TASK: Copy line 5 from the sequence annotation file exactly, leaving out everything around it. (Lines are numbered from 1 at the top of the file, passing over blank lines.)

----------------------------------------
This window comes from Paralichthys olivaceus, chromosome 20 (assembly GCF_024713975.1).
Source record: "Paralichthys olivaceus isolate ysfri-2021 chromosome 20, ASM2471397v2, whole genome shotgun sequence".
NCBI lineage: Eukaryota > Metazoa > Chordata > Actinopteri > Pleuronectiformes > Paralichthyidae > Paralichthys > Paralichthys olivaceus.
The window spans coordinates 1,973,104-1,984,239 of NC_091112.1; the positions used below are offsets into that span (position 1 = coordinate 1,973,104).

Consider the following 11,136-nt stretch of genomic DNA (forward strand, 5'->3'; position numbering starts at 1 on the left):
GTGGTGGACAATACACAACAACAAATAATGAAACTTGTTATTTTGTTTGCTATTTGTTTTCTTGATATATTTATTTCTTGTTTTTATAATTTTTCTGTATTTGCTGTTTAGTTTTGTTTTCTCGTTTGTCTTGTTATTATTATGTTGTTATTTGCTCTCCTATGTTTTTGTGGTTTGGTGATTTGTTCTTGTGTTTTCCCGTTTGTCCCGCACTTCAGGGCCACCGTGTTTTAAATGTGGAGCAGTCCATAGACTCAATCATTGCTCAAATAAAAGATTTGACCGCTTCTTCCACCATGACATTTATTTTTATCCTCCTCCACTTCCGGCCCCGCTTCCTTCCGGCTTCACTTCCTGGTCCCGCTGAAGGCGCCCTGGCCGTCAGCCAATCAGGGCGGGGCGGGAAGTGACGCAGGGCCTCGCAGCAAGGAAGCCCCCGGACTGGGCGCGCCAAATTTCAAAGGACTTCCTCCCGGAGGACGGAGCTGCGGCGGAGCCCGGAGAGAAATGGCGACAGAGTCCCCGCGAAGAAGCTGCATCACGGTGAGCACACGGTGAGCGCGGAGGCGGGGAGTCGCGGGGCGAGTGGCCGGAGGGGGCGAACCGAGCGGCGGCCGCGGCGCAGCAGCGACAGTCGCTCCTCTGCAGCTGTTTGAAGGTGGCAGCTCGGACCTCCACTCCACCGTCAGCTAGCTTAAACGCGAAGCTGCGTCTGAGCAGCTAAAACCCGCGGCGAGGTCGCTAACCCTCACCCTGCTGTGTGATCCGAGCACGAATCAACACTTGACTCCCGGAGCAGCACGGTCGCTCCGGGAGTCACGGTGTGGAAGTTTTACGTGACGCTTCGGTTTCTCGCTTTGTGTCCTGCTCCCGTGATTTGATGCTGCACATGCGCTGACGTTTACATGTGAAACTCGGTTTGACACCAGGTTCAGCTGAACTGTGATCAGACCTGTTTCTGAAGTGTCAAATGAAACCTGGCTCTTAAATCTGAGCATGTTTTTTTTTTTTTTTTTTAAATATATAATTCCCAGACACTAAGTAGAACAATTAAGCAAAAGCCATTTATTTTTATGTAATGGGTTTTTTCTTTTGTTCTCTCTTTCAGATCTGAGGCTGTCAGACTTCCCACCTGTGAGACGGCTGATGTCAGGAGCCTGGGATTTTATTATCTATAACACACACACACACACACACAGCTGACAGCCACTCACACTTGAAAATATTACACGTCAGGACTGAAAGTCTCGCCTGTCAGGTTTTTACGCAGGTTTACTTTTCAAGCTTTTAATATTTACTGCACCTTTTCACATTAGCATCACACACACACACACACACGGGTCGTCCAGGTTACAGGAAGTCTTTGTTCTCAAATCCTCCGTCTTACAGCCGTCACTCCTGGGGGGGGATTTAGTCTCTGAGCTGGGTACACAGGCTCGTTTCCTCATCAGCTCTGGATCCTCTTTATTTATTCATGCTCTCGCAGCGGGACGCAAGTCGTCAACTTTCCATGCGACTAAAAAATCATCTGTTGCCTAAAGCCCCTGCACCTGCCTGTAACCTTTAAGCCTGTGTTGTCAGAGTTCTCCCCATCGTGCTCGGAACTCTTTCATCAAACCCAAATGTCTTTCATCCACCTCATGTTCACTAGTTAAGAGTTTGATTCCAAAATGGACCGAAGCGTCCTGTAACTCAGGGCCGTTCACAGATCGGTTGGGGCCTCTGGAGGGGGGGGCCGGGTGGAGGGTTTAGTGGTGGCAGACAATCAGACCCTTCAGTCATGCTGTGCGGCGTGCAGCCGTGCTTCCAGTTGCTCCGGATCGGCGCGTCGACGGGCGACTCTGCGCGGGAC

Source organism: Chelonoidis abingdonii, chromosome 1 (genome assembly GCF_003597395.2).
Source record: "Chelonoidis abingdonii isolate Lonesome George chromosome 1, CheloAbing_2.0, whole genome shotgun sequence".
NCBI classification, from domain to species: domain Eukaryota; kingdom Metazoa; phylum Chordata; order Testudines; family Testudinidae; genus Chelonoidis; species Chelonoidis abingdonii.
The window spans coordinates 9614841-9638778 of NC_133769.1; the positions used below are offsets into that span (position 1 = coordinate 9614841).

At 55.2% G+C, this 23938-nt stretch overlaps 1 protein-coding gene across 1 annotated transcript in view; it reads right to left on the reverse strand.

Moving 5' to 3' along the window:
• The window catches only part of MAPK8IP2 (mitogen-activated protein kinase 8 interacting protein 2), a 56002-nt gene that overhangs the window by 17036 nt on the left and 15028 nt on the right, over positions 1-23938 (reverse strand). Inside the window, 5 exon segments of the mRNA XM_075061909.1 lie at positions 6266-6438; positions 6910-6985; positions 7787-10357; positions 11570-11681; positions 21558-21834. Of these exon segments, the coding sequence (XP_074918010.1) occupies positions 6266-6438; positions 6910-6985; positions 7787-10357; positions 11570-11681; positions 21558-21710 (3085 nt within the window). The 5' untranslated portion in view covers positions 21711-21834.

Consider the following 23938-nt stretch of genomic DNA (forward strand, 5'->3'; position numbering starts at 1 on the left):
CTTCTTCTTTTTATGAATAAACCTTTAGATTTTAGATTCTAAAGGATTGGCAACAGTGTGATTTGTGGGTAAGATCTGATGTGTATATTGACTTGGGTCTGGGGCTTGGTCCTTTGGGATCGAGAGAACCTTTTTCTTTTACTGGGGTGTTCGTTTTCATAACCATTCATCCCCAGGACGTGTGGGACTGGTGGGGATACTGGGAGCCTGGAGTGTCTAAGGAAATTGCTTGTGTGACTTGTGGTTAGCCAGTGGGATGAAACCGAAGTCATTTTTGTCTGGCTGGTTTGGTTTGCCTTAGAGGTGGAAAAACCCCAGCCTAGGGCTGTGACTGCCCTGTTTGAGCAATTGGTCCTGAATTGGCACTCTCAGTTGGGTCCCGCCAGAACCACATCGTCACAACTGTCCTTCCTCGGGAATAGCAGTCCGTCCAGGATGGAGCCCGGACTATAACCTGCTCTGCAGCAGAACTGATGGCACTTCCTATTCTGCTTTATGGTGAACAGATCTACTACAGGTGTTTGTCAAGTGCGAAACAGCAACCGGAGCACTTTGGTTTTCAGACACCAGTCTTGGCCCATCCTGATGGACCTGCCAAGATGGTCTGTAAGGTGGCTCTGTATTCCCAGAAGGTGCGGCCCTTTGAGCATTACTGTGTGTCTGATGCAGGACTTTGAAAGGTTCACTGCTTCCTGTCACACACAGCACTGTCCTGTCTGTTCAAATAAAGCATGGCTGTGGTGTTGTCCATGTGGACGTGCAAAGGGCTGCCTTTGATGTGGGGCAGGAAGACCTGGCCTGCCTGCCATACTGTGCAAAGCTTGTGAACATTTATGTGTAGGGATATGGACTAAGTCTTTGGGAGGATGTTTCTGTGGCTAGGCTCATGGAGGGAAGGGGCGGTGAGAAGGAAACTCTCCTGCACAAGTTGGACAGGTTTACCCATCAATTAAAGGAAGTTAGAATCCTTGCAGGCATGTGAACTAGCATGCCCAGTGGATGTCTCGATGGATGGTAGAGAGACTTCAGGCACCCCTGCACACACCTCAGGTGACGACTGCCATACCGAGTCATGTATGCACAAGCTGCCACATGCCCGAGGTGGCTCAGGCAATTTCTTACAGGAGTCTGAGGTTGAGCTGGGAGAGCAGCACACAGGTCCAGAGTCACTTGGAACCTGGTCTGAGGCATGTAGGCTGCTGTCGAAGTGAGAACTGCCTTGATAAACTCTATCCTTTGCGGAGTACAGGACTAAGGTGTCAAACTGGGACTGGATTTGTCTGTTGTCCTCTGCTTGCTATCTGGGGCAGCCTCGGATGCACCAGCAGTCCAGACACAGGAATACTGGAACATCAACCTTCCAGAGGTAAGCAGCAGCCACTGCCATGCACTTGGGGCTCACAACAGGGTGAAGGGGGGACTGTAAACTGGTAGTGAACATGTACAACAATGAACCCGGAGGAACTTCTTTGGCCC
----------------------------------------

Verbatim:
Consider the following 11,136-nt stretch of genomic DNA (forward strand, 5'->3'; position numbering starts at 1 on the left):